One other qualification to my endorsement however. Near the end, Ramdani writes:
Secularism and liberalism are not meant to subjugate religion. On the contrary, if they are applied properly they create a respectful society in which all expressions of faith can flourish, along with those who are atheists or agnostics.But this is not completely right. Liberalism and secularism cannot be applied in a positive way, just as much as they should not be applied in a negative way. A liberal society does not apply liberalism, it allows for liberalism to flourish out of an essential passivity. Or, at least, the sense of passivity that comes from separating powers: separation of the government from the judiciary from the police and security forces. A passivity that allows an ordered liberty to flourish in which speech is not monitored or censored and where the judiciary does not usurp the powers that rightly belong to parliaments and legislative assemblies. And vice versa. Etc. etc.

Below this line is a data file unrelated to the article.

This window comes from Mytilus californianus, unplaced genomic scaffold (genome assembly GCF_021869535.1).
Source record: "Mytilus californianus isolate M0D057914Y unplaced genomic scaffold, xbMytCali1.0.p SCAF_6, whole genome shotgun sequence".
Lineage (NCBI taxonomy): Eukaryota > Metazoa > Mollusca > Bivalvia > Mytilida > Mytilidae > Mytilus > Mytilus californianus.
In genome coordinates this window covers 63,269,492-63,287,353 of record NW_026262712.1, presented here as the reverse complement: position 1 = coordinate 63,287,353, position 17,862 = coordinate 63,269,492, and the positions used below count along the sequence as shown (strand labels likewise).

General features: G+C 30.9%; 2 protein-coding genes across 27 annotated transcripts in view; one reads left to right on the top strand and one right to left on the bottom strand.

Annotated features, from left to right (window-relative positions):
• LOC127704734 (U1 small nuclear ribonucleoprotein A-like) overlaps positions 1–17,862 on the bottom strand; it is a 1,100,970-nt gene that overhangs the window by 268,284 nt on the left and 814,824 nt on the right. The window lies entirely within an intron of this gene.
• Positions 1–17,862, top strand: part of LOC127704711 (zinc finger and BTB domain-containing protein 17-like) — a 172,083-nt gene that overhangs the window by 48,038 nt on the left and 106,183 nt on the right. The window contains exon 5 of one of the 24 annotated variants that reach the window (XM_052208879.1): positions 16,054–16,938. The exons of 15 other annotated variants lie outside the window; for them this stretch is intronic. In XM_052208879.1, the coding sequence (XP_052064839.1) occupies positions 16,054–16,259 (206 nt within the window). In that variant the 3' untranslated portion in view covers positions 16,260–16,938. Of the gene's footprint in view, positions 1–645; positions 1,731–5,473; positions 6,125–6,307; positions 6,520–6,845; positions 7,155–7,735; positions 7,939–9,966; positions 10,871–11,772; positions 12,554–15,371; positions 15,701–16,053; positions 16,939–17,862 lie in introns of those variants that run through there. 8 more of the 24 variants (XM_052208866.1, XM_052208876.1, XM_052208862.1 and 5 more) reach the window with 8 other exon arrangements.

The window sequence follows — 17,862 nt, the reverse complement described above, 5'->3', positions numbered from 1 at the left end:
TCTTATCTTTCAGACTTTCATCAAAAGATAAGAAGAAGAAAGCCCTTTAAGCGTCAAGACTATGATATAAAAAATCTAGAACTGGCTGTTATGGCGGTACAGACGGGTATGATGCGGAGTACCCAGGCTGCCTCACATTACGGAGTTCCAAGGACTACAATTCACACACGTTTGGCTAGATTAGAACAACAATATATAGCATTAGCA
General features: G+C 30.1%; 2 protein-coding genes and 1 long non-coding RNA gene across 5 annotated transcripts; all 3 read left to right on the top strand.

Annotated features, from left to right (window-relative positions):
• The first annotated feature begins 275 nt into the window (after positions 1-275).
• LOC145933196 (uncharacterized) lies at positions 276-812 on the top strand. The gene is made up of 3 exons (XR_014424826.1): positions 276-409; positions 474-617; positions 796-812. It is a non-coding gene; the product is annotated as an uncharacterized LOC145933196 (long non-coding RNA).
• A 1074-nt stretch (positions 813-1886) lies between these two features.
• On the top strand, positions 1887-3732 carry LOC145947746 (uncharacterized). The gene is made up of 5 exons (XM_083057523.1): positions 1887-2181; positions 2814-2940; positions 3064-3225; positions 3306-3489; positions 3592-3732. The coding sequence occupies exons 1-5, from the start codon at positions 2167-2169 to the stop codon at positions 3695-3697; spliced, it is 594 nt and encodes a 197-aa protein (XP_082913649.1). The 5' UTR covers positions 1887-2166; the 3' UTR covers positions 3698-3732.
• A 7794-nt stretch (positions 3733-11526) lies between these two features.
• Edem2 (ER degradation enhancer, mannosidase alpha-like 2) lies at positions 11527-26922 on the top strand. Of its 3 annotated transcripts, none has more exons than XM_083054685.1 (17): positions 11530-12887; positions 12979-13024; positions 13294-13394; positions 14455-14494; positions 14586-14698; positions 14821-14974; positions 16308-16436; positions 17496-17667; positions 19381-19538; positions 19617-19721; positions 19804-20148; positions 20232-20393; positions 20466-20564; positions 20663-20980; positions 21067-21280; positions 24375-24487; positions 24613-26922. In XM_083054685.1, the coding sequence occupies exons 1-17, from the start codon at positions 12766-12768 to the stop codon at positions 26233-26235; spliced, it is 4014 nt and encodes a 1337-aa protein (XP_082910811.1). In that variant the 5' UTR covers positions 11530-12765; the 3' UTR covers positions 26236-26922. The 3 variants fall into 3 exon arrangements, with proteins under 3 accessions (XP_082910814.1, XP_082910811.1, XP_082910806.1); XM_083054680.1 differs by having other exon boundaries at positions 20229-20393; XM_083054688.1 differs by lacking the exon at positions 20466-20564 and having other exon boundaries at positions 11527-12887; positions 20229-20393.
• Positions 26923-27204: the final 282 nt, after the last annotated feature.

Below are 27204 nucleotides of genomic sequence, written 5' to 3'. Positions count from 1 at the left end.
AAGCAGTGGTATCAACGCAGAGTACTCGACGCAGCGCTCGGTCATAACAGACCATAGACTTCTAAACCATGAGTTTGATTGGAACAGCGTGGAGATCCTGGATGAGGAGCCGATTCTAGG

She appears to have bought into a part of the problem with secularism that she means to decry. A friendly amendment to this article would say this: religion will flouish so long as it is freely chosen in a liberal society. As Locke might have said it, the only kind of religion worth having is religion that is chosen by and for oneself and one's children. Likewise, a liberalism that is worth having is a liberalism that could not conceivably be foisted upon anyone to begin with. Her main point is that secularism is being applied by governments in an illiberal way, and on that score, she is absolutely right.